The Unincorporated Woman
by Dani Kollin and Eytan Kollin
Cover Artist: Dave Seeley
Review by Mel Jacob
Tor Books Hardcover ISBN/ITEM#: 9780765319043
Date: 16 August 2011 List Price $25.99 Amazon US / Amazon UK / Show Official Info /
Brothers Dani and Eytan Kollin continue the saga of the space war between the Alliance and the United Human Federation of Earth Luna and Mars in the third novel of their Unincorporated saga. This echoes other such war sagas between the far reaches of the Solar System and the inner planets by others such as Asimov and Paul McAuley. The Kollins emphasize philosophical, political, and religious differences.
In the UHF, all citizens are incorporated and belong to individual corporations. They strive to gain a majority interest in themselves so they can control their future and retire in comfort. The majority of the Alliance citizens hate that system and many fled the UHF for the freedom of the asteroid belt.
The Alliance consists of the settlements in the asteroid belt and the outer planets of Jupiter and Saturn. The headquarters resides on the asteroid Ceres. Justin Cord, the unincorporated man, was revived from a sleep of three hundred years and became head of the Alliance. After his death, J.D. Black, a corporate lawyer turned Fleet admiral, becomes the defacto Alliance leader. She struggles with managing the political situation and the war against the UHF which is intent on subduing the Alliance and taking the mineral resources of the asteroids and the hydrogen resources of Jupiter and Saturn.
J.D. commands the Alliance fleet and strives to out maneuver the UHF fleet commanded by Sam Trang. Outnumbered and outgunned, she manages to inflict significant damages and keep him and his officers wondering what she will do next.
The Alliance is also home to various religious sects including an ancient Jewish sect. When Trang manages to split control of the asteroid belt, he also destroys settlements and a major religious center for the Jews. He threatens others and is intent on moving on to Ceres to end the war. A surviving leader of the Jewish sect sends all the asteroids they control fleeing to the outer reaches of the solar system.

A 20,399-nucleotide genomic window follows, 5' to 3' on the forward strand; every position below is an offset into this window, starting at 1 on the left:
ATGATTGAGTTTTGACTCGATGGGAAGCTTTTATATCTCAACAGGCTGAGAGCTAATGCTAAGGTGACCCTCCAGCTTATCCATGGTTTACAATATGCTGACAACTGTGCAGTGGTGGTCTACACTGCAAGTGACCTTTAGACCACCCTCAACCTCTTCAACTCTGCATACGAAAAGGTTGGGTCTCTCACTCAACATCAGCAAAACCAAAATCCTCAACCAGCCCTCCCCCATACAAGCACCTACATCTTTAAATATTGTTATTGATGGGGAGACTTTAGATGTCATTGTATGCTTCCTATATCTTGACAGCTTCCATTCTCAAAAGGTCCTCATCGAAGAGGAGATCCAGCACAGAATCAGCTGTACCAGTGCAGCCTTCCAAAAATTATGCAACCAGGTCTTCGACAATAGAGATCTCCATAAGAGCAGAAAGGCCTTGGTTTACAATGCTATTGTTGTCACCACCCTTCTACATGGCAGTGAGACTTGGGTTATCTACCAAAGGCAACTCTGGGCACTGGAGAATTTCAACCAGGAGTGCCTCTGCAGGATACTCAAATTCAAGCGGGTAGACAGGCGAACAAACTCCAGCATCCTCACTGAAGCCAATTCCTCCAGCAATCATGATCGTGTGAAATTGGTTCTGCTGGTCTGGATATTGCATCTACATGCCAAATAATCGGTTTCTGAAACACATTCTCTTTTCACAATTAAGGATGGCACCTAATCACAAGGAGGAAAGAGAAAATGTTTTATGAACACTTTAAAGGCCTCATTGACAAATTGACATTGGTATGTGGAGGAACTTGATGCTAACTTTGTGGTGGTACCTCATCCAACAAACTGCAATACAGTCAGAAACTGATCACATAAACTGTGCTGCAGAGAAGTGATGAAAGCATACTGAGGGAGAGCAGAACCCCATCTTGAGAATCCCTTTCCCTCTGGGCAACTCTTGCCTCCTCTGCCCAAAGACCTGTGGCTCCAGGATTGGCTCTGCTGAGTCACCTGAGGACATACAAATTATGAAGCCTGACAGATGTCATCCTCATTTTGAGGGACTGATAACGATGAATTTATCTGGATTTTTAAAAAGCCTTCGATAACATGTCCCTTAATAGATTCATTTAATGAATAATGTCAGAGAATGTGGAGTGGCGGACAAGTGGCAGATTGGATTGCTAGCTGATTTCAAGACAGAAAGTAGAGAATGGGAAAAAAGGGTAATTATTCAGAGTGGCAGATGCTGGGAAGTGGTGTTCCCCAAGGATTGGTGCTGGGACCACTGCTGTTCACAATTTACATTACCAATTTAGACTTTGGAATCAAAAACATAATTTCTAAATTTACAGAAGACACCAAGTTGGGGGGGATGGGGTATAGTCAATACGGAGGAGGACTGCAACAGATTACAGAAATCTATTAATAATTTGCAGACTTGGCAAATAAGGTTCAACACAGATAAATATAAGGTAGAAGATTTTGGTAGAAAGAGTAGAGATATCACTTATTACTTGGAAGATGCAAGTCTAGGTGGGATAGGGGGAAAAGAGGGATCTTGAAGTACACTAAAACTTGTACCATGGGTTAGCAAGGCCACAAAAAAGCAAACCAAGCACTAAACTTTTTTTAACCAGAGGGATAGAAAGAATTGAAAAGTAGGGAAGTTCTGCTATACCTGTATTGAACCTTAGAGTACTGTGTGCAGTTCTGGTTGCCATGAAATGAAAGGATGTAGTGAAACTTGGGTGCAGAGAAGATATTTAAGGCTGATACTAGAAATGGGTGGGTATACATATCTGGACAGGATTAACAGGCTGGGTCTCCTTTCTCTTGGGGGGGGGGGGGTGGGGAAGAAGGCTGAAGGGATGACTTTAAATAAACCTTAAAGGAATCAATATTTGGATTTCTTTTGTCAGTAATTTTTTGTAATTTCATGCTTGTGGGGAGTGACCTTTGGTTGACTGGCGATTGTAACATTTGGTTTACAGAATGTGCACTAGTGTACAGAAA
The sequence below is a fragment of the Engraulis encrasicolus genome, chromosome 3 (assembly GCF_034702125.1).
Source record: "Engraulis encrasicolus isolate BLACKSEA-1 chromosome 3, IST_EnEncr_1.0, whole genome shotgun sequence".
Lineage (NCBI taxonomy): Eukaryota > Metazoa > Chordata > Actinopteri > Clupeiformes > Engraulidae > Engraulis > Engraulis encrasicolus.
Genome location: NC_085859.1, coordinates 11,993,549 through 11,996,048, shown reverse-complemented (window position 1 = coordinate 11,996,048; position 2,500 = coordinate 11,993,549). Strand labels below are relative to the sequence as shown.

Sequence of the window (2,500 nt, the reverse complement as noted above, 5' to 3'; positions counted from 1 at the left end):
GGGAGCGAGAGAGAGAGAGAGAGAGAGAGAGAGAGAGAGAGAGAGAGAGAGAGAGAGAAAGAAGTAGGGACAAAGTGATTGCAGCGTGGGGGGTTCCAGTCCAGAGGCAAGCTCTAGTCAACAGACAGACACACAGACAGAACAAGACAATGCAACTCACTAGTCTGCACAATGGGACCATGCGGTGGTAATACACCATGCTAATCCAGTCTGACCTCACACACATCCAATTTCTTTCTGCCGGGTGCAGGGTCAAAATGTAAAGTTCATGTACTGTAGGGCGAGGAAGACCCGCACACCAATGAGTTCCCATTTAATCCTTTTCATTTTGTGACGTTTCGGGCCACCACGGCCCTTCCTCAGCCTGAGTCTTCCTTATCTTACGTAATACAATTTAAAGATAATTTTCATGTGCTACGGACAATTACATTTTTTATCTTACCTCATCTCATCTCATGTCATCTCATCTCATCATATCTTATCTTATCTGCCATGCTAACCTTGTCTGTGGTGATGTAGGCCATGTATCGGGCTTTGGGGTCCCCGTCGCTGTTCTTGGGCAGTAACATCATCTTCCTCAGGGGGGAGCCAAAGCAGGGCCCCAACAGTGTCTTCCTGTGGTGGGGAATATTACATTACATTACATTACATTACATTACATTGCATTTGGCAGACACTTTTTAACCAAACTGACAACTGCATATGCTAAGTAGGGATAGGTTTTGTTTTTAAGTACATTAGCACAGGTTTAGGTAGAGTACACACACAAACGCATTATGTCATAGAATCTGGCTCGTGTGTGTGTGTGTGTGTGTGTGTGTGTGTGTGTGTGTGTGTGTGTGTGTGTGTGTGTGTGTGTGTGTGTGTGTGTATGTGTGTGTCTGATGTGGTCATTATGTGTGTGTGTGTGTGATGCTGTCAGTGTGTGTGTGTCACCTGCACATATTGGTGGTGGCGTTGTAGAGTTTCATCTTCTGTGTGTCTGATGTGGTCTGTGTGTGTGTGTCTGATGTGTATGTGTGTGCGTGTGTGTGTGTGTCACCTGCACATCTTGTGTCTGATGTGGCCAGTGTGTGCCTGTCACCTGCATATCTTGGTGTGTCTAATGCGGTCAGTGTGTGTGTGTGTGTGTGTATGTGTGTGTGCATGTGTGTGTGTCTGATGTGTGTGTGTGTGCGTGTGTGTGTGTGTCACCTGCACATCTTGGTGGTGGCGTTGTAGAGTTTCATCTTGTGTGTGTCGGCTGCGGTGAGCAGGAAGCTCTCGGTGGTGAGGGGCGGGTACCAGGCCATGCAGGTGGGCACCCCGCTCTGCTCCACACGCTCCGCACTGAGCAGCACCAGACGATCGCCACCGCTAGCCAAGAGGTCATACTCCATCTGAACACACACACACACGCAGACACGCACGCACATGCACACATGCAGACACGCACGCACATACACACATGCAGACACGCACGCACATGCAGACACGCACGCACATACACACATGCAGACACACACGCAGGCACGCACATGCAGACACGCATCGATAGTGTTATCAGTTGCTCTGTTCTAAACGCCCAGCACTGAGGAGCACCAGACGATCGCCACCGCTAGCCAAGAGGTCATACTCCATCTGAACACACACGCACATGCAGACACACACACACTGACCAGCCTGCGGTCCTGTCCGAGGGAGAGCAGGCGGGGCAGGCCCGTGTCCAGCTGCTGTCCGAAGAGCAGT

Justin Cord died while trying to recover the frozen body of the scientist who preserved him. J.D. decides to revive the woman, an unincorporated woman like Justin. Faced with the complexity of politics and the war, J.D. ends by appointing the revived scientist Sandra O'Toole as a puppet president, leaving J.D. free to pursue Trang. However, she has underestimated O'Toole's intelligence and knack for politics.
The war, unbeknown to J.D., is being fought on two fronts, the human war and an AI war. The Alliance avatars are fond of humans while the ones of the UDF's have turned feral and seek to control all other AIs. The rapacious AI also has no fondness for humans. In societies heavily dependent on AIs, such aims pose a major threat.
Colorful personalities make an interesting story. Ethnic names also pique interest. While the Jewish sect plays a prominent role, other religions also appear. Politics and back room maneuvering livens interactions. The Kollins manage to pull off a few twists. Unfortunately, the bad guys are mostly stereotypical. Even the good ones sacrifice many to achieve victory. The novel will not please all, but demonstrates the Kollins ability to write a complex tale continuing through multiple books.
The novel provides plenty of military and political action. The Kollins use a variety of characters to tell the story. They even humanize the avatars. Millions are killed and mass destruction ensues. A final confrontation awaits J.D. and Trang and the avatars in the next novel.